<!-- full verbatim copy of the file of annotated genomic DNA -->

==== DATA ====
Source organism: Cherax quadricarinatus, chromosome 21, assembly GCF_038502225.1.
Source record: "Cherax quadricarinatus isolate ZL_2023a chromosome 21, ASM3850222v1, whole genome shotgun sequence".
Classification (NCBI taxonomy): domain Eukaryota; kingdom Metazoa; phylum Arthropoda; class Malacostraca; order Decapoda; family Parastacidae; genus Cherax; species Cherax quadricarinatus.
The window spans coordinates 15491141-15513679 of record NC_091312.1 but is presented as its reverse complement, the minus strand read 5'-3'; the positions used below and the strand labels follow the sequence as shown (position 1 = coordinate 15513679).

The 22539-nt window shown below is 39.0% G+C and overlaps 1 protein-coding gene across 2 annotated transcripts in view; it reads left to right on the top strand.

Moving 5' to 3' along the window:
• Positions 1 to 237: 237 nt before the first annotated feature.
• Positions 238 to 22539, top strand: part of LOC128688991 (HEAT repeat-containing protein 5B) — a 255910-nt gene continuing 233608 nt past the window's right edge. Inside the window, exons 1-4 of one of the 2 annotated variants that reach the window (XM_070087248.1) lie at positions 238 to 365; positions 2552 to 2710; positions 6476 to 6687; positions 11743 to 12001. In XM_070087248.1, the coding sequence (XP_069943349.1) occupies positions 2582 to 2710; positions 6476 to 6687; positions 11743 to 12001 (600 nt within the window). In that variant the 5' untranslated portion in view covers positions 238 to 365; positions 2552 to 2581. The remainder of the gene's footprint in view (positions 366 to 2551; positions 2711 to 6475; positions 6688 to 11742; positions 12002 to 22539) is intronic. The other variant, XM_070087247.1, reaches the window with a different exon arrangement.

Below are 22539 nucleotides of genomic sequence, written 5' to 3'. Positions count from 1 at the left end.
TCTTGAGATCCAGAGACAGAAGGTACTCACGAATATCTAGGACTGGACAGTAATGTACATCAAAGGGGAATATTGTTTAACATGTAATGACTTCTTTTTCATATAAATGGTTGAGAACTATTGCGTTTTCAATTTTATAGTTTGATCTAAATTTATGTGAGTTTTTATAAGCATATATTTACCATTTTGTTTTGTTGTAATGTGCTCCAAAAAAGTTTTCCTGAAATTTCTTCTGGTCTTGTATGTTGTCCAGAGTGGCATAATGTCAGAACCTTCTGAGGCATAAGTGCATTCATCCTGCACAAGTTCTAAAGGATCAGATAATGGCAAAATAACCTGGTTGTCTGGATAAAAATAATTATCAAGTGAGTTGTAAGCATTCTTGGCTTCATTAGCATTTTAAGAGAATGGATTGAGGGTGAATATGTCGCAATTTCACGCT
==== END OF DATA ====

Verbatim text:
Source organism: Cherax quadricarinatus, chromosome 21, assembly GCF_038502225.1.
Source record: "Cherax quadricarinatus isolate ZL_2023a chromosome 21, ASM3850222v1, whole genome shotgun sequence".
Classification (NCBI taxonomy): domain Eukaryota; kingdom Metazoa; phylum Arthropoda; class Malacostraca; order Decapoda; family Parastacidae; genus Cherax; species Cherax quadricarinatus.
The window spans coordinates 15491141-15513679 of record NC_091312.1 but is presented as its reverse complement, the minus strand read 5'-3'; the positions used below and the strand labels follow the sequence as shown (position 1 = coordinate 15513679).

The 22539-nt window shown below is 39.0% G+C and overlaps 1 protein-coding gene across 2 annotated transcripts in view; it reads left to right on the top strand.

Moving 5' to 3' along the window:
• Positions 1 to 237: 237 nt before the first annotated feature.
• Positions 238 to 22539, top strand: part of LOC128688991 (HEAT repeat-containing protein 5B) — a 255910-nt gene continuing 233608 nt past the window's right edge. Inside the window, exons 1-4 of one of the 2 annotated variants that reach the window (XM_070087248.1) lie at positions 238 to 365; positions 2552 to 2710; positions 6476 to 6687; positions 11743 to 12001. In XM_070087248.1, the coding sequence (XP_069943349.1) occupies positions 2582 to 2710; positions 6476 to 6687; positions 11743 to 12001 (600 nt within the window). In that variant the 5' untranslated portion in view covers positions 238 to 365; positions 2552 to 2581. The remainder of the gene's footprint in view (positions 366 to 2551; positions 2711 to 6475; positions 6688 to 11742; positions 12002 to 22539) is intronic. The other variant, XM_070087247.1, reaches the window with a different exon arrangement.

Below are 22539 nucleotides of genomic sequence, written 5' to 3'. Positions count from 1 at the left end.
TCTTGAGATCCAGAGACAGAAGGTACTCACGAATATCTAGGACTGGACAGTAATGTACATCAAAGGGGAATATTGTTTAACATGTAATGACTTCTTTTTCATATAAATGGTTGAGAACTATTGCGTTTTCAATTTTATAGTTTGATCTAAATTTATGTGAGTTTTTATAAGCATATATTTACCATTTTGTTTTGTTGTAATGTGCTCCAAAAAAGTTTTCCTGAAATTTCTTCTGGTCTTGTATGTTGTCCAGAGTGGCATAATGTCAGAACCTTCTGAGGCATAAGTGCATTCATCCTGCACAAGTTCTAAAGGATCAGATAATGGCAAAATAACCTGGTTGTCTGGATAAAAATAATTATCAAGTGAGTTGTAAGCATTCTTGGCTTCATTAGCATTTTAAGAGAATGGATTGAGGGTGAATATGTCGCAATTTCACGCT